‘The darkest day in Olympic history’: Half a century later, the Munich massacre still casts a long shadow

September 5, 2022


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This month, as Canadians mark the 50th anniversary of one of the most memorable sporting events in our history — the legendary Summit Series hockey showdown between Team Canada and the Soviet Union — many Jews in Canada are also commemorating another major sports-related event dating back a half-century.

On Sept. 5, 1972, in what became the darkest day in Olympic history, Palestinian terrorists took Israeli athletes and coaches hostage at the Summer Games in Munich, killing 11 of them and a German police officer. Since then, the response of the International Olympic Committee (IOC), the German government and Palestinian officials has compounded the tragedy.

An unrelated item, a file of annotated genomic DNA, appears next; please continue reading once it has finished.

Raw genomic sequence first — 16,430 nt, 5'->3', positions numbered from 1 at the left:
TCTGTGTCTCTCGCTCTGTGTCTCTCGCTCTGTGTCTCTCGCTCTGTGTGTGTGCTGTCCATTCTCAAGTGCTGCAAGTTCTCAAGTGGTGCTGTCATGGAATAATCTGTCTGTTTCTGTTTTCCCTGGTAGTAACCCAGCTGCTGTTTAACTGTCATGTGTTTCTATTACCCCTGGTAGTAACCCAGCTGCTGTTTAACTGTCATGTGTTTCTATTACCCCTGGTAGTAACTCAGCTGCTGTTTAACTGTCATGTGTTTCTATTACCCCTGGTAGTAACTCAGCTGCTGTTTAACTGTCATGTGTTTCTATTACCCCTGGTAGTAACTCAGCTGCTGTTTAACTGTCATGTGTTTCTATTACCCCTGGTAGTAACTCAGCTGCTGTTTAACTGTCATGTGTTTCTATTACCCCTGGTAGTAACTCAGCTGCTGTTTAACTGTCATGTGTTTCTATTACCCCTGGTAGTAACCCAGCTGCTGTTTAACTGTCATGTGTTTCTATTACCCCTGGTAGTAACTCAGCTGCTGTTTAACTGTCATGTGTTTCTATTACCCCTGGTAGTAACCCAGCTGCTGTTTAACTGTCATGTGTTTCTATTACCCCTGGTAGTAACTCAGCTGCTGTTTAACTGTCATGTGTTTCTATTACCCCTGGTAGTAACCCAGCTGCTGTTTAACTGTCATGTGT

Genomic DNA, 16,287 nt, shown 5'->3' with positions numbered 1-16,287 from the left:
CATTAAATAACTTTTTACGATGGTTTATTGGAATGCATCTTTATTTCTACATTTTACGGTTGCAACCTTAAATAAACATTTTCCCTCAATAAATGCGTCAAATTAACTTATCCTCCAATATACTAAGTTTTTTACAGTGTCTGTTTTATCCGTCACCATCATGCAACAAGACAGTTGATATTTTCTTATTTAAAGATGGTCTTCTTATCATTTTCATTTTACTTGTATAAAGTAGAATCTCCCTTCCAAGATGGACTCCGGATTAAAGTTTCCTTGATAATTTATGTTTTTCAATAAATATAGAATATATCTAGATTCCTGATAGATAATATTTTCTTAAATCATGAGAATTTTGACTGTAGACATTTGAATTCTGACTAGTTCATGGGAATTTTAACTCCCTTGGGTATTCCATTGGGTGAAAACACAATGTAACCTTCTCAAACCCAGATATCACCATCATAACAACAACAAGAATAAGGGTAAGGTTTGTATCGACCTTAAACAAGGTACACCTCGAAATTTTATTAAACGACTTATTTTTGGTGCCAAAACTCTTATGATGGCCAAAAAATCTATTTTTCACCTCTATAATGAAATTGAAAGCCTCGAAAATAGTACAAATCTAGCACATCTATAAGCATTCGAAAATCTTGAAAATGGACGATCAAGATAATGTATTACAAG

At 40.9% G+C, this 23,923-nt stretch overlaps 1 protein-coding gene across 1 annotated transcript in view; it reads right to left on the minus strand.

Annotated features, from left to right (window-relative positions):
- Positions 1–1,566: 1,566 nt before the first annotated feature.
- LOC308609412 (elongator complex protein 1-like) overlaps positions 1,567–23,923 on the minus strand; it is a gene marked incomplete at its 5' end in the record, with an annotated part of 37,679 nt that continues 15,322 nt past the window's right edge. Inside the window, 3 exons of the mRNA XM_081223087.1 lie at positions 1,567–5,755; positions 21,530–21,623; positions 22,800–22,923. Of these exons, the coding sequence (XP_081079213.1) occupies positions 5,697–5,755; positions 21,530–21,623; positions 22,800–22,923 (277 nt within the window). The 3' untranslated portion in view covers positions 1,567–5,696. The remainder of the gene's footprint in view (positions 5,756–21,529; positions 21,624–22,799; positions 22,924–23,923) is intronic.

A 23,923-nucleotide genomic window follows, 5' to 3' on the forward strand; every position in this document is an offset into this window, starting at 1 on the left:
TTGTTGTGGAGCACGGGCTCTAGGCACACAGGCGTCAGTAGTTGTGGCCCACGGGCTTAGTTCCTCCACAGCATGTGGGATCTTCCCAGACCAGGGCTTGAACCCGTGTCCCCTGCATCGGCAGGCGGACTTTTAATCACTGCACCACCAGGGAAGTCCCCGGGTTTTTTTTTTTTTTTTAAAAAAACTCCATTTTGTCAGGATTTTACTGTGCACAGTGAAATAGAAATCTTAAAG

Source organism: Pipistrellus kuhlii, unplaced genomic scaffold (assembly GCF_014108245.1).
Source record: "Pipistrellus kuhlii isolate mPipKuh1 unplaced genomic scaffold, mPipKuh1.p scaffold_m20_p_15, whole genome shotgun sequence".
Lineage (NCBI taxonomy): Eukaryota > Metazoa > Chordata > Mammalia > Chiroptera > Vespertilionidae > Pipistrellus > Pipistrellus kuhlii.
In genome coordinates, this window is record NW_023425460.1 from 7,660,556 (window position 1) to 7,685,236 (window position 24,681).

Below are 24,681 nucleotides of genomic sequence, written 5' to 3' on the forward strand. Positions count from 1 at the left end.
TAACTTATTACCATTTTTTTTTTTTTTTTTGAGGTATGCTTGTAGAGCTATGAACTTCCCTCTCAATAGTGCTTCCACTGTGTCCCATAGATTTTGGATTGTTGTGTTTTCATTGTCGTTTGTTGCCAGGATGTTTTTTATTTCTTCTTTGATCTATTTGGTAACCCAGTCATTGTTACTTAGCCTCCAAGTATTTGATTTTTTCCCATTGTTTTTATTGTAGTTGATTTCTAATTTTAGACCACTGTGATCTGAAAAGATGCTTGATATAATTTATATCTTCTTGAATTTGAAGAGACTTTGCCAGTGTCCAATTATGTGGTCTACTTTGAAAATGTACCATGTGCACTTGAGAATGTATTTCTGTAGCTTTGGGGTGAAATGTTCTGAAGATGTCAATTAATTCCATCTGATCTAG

For decades, the IOC steadfastly refused requests from relatives of the slain Israeli Olympians to formally commemorate their loved ones at each opening ceremony. This despite the Munich massacre also constituting an attack on the core values represented by the Olympics.

Ten years ago, Canada became the first country to officially call on the IOC to hold a minute of silence at the Games in memory of the murdered Israeli athletes. Last summer, at the Tokyo Games, in a long-overdue move, the IOC finally honoured the Munich victims at the opening ceremony. Despite requests for the minute of silence to become a permanent part of the opening ceremony of every Games, the IOC has yet to show it recognizes the importance of such a gesture.

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